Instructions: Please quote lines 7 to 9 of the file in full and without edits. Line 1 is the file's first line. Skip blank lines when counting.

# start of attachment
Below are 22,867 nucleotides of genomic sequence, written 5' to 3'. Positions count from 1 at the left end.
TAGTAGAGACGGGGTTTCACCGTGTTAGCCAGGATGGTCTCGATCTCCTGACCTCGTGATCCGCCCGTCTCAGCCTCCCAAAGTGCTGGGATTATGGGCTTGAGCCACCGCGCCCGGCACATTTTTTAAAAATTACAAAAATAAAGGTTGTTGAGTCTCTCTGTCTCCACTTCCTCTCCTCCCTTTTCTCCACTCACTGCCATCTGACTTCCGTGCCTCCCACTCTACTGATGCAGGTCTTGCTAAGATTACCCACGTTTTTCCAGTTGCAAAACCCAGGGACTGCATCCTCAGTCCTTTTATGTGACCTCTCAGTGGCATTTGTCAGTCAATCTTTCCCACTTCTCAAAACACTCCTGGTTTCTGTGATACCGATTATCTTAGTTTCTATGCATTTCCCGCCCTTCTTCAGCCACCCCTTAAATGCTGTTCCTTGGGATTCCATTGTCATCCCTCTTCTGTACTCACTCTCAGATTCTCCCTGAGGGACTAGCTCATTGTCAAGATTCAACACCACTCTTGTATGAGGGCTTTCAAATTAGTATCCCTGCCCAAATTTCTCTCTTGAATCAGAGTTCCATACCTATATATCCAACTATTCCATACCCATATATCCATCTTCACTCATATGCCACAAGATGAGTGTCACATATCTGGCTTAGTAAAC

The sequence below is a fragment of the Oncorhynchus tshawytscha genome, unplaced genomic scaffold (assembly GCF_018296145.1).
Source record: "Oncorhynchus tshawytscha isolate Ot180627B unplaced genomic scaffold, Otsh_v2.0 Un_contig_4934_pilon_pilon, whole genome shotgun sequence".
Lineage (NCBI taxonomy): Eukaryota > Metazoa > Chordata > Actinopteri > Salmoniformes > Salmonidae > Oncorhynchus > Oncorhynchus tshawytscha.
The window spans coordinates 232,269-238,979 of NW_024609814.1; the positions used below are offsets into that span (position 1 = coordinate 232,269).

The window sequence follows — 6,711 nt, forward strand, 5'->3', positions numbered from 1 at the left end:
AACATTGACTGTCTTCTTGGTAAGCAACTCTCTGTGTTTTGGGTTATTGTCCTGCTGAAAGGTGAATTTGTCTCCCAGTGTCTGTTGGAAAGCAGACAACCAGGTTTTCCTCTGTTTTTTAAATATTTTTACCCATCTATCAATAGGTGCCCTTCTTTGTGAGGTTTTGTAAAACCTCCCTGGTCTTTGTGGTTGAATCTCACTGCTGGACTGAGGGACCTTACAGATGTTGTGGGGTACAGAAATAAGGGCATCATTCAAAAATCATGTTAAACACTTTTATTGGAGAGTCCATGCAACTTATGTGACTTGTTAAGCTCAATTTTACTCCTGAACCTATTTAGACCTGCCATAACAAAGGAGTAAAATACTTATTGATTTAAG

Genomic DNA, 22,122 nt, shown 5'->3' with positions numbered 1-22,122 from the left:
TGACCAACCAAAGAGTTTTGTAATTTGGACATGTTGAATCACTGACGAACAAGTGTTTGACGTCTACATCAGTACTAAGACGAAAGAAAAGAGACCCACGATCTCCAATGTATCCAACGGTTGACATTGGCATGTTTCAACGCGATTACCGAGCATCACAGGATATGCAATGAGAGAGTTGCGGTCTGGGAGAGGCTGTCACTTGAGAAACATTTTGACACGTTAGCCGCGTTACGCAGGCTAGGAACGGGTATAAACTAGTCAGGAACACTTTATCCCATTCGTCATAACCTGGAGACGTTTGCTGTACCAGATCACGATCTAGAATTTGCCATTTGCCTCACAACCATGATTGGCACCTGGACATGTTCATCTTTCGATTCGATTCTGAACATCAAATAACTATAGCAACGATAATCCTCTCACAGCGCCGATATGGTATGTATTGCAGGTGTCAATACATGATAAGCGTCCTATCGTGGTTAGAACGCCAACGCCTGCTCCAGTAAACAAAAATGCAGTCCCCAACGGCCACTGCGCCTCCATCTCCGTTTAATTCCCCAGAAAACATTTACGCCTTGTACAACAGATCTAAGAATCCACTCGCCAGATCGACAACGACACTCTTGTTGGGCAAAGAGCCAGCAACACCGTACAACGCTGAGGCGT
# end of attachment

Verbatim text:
The window sequence follows — 6,711 nt, forward strand, 5'->3', positions numbered from 1 at the left end:
AACATTGACTGTCTTCTTGGTAAGCAACTCTCTGTGTTTTGGGTTATTGTCCTGCTGAAAGGTGAATTTGTCTCCCAGTGTCTGTTGGAAAGCAGACAACCAGGTTTTCCTCTGTTTTTTAAATATTTTTACCCATCTATCAATAGGTGCCCTTCTTTGTGAGGTTTTGTAAAACCTCCCTGGTCTTTGTGGTTGAATCTCACTGCTGGACTGAGGGACCTTACAGATGTTGTGGGGTACAGAAATAAGGGCATCATTCAAAAATCATGTTAAACACTTTTATTGGAGAGTCCATGCAACTTATGTGACTTGTTAAGCTCAATTTTACTCCTGAACCTATTTAGACCTGCCATAACAAAGGAGTAAAATACTTATTGATTTAAG

Genomic DNA, 22,122 nt, shown 5'->3' with positions numbered 1-22,122 from the left: